Engineers have tapped the hairs on spider legs to develop the ultimate water-repellent surface.
A near-perfect water repellent. I'm Bob Hirshon and this is Science Update.
University of Florida engineers have developed a surface so water-repellent that droplets roll off it like ball bearings. They modeled it on spider legs, which are covered with tiny, water-repelling hairs. Materials scientist Wolfgang Sigmund says they tried to improve upon the hairs' naturally crinkled, irregular pattern—but it turned out Nature knew best.
The perfect structures work, of course, but they don't work as well as structures that are actually more damaged-looking.
Sigmund says the material's nearly frictionless interaction with water may have all sorts of applications. For example, it could reduce the energy needed to pump water through plumbing. It could also be used in easy-clean coatings, since water picks up dirt and debris as it rolls off the surface. I'm Bob Hirshon for AAAS, the Science Society.
Making Sense of the Research
When engineers want to make a useful material, they often turn to nature as a model. After all, millions of years of natural selection has produced some biological materials with remarkable properties. Spider silk, for example, has a tensile strength greater than high-grade steel; tooth enamel is harder than many minerals and man-made materials; gecko feet can stick firmly to surfaces and yet lift off easily, which allows the lizards to climb walls and ceilings.
In this case, the researchers looked at tiny hairs on spider legs—hairs that create an extremely hydrophobic, or water-repellent, surface. Water-repellent legs help keep spiders from drowning, and water spiders even use their legs to carry air bubbles underwater, so they can breathe while they hunt for prey. Looking under a microscope, Sigmund's team found that a spider's leg hairs tend to be bent and irregular-looking. Assuming that this was just a sign of wear and tear, his team tried to do nature one better by making tiny plastic, hair-like structures of uniform length and shape.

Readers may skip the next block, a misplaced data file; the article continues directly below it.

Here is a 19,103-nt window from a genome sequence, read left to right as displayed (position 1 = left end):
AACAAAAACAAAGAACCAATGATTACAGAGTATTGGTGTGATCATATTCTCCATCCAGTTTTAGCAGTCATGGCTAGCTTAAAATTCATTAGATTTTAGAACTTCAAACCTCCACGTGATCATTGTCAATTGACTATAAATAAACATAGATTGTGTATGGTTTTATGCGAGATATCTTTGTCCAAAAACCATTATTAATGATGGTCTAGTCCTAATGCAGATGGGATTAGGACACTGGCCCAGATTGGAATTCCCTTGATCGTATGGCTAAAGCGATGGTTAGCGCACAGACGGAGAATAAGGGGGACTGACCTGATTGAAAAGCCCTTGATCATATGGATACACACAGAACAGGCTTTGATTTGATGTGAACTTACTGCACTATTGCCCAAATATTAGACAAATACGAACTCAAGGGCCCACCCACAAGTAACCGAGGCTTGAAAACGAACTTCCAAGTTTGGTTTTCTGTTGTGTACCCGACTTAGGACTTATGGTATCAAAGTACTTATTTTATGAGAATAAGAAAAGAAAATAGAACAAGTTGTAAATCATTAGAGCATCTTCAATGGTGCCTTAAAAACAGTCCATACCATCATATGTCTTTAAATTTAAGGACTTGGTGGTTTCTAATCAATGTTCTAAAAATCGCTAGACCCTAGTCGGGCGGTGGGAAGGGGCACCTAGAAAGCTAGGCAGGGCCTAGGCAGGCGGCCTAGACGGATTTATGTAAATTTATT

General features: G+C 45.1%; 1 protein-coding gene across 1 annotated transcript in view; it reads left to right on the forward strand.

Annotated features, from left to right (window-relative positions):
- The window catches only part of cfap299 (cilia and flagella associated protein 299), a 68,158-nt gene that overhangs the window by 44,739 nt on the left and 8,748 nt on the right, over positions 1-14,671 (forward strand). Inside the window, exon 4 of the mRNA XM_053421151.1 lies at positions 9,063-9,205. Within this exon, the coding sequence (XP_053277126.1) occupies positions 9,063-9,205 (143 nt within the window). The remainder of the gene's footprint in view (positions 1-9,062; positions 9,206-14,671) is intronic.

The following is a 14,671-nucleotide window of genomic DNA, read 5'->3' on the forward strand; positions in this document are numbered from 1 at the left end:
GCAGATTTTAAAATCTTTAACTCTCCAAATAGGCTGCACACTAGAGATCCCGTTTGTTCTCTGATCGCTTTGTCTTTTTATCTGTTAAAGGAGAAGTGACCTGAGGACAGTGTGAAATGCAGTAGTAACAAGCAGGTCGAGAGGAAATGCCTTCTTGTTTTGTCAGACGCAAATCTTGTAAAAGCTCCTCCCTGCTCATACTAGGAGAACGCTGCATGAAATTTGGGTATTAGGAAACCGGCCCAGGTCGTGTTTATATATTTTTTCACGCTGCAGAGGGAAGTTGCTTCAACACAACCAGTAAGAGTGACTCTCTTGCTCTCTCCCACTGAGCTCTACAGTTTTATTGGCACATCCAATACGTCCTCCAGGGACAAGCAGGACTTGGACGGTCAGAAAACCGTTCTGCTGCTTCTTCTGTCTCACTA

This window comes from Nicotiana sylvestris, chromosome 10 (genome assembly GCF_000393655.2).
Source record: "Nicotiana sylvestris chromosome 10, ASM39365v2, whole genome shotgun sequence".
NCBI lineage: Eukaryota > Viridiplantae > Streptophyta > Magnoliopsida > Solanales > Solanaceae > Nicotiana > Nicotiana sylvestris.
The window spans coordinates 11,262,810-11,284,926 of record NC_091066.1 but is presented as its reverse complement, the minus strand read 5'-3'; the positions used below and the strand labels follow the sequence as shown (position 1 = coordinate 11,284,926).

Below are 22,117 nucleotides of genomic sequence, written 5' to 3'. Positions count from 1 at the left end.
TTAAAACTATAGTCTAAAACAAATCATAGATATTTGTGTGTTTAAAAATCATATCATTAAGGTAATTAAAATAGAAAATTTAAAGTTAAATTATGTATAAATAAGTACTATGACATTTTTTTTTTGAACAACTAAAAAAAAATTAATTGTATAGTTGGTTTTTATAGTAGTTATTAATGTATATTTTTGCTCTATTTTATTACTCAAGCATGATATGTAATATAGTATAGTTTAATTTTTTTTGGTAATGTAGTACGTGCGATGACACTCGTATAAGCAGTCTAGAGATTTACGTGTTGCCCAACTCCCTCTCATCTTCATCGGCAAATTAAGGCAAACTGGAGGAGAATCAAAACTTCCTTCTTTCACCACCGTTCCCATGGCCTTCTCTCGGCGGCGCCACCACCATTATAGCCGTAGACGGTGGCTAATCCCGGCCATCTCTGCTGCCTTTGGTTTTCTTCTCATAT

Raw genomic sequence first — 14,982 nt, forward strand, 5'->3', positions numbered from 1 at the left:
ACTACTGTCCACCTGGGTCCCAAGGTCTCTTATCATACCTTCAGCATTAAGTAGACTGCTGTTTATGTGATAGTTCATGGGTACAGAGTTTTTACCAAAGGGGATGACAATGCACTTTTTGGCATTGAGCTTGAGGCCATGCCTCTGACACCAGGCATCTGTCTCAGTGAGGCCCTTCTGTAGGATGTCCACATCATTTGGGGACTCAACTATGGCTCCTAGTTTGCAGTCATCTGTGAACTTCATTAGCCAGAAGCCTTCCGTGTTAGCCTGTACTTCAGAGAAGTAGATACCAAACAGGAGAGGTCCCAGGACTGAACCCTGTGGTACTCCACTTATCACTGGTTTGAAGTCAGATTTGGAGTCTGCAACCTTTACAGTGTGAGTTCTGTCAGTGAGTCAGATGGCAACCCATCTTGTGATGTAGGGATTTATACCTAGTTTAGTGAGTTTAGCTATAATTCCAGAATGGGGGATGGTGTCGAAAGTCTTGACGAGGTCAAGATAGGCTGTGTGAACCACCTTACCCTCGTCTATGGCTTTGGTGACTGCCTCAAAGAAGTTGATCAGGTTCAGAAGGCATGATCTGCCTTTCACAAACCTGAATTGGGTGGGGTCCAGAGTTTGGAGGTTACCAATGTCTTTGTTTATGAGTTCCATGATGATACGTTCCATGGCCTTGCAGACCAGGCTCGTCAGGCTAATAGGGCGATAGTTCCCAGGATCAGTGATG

As it turned out, the imperfect hairs on the spider legs worked better. It's not clear why, but somehow the random, chaotic nature of the surface seems to keep water bubbles from sticking to it. High-speed photography showed that water droplets below a certain size rolled off the surface as perfect spheres. On other water-repellent surfaces, the droplets still flatten out and distort slightly, because of residual friction between the water and the material.
Sigmund's team says the material is closer to frictionless than any other man-made material. Unlike other water-repellent materials, it's also been created by manipulating the physical structure of the material itself, not just by mixing chemicals. As you heard, one possible application is in energy savings: if water pipes could be coated with this material, it could reduce the amount of energy needed to pump water through them. Considering how extensive the world's plumbing systems are, even a small improvement in efficiency could mean big savings.
Now try and answer these questions:
- How do spiders benefit from water-repellent legs?
- How did the researchers try to improve on nature? What did they learn?
- What does it mean to say the surface was created using physics, not chemistry?
- What are some advantages of a highly water-repellent surface? Can you think of others not mentioned in this article?
Project WET by the Iowa Academy of Science, is an interdisciplinary water education program designed to supplement a school's existing curriculum. The site contains a link to a page explaining basic chemical properties of water.